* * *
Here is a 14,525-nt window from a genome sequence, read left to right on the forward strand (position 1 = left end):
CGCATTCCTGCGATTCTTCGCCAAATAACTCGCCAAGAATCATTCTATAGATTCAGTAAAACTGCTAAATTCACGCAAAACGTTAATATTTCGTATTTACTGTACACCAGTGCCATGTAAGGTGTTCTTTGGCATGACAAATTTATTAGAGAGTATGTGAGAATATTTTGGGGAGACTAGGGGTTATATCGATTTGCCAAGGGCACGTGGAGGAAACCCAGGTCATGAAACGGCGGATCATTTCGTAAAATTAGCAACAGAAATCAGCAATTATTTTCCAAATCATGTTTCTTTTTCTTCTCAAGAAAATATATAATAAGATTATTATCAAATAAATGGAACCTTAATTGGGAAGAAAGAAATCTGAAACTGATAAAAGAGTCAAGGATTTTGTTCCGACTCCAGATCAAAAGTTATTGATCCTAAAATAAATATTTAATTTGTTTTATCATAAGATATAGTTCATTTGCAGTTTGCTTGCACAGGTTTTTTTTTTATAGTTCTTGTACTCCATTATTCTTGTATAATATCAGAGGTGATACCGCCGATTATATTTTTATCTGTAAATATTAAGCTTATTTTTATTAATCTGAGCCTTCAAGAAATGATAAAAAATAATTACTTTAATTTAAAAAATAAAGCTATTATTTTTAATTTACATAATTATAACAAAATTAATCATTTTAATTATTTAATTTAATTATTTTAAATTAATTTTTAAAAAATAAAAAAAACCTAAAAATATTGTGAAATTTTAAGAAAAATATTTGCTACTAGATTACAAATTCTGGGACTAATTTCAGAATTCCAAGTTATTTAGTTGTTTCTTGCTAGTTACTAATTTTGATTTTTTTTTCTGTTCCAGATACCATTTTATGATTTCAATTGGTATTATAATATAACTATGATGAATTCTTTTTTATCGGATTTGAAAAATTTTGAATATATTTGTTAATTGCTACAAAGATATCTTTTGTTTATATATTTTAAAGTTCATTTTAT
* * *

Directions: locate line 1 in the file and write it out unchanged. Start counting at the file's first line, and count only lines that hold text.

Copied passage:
Here is a 14,525-nt window from a genome sequence, read left to right on the forward strand (position 1 = left end):